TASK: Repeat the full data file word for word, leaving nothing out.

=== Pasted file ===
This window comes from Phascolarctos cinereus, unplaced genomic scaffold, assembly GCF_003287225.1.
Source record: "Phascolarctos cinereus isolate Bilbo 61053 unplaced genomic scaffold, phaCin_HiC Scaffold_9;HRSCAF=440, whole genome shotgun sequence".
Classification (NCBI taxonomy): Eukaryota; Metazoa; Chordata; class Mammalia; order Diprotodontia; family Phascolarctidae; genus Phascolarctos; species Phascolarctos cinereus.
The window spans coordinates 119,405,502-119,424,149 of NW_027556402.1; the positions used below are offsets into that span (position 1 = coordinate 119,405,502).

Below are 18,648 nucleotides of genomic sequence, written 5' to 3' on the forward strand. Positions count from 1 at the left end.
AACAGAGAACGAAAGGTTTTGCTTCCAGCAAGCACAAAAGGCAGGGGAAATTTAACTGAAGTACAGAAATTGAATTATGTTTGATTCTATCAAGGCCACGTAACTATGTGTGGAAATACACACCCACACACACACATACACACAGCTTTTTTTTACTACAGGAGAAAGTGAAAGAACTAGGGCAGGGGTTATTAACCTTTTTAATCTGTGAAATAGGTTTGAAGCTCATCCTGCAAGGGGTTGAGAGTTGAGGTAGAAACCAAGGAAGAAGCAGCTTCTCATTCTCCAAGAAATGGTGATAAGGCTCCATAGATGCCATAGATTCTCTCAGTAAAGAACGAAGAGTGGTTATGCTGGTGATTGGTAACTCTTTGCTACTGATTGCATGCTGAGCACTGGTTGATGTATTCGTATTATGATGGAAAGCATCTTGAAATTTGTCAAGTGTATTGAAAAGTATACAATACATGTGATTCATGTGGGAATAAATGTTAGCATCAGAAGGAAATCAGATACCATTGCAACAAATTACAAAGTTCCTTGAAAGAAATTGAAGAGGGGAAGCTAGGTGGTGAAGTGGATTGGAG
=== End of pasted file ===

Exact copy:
This window comes from Phascolarctos cinereus, unplaced genomic scaffold, assembly GCF_003287225.1.
Source record: "Phascolarctos cinereus isolate Bilbo 61053 unplaced genomic scaffold, phaCin_HiC Scaffold_9;HRSCAF=440, whole genome shotgun sequence".
Classification (NCBI taxonomy): Eukaryota; Metazoa; Chordata; class Mammalia; order Diprotodontia; family Phascolarctidae; genus Phascolarctos; species Phascolarctos cinereus.
The window spans coordinates 119,405,502-119,424,149 of NW_027556402.1; the positions used below are offsets into that span (position 1 = coordinate 119,405,502).

Below are 18,648 nucleotides of genomic sequence, written 5' to 3' on the forward strand. Positions count from 1 at the left end.
AACAGAGAACGAAAGGTTTTGCTTCCAGCAAGCACAAAAGGCAGGGGAAATTTAACTGAAGTACAGAAATTGAATTATGTTTGATTCTATCAAGGCCACGTAACTATGTGTGGAAATACACACCCACACACACACATACACACAGCTTTTTTTTACTACAGGAGAAAGTGAAAGAACTAGGGCAGGGGTTATTAACCTTTTTAATCTGTGAAATAGGTTTGAAGCTCATCCTGCAAGGGGTTGAGAGTTGAGGTAGAAACCAAGGAAGAAGCAGCTTCTCATTCTCCAAGAAATGGTGATAAGGCTCCATAGATGCCATAGATTCTCTCAGTAAAGAACGAAGAGTGGTTATGCTGGTGATTGGTAACTCTTTGCTACTGATTGCATGCTGAGCACTGGTTGATGTATTCGTATTATGATGGAAAGCATCTTGAAATTTGTCAAGTGTATTGAAAAGTATACAATACATGTGATTCATGTGGGAATAAATGTTAGCATCAGAAGGAAATCAGATACCATTGCAACAAATTACAAAGTTCCTTGAAAGAAATTGAAGAGGGGAAGCTAGGTGGTGAAGTGGATTGGAG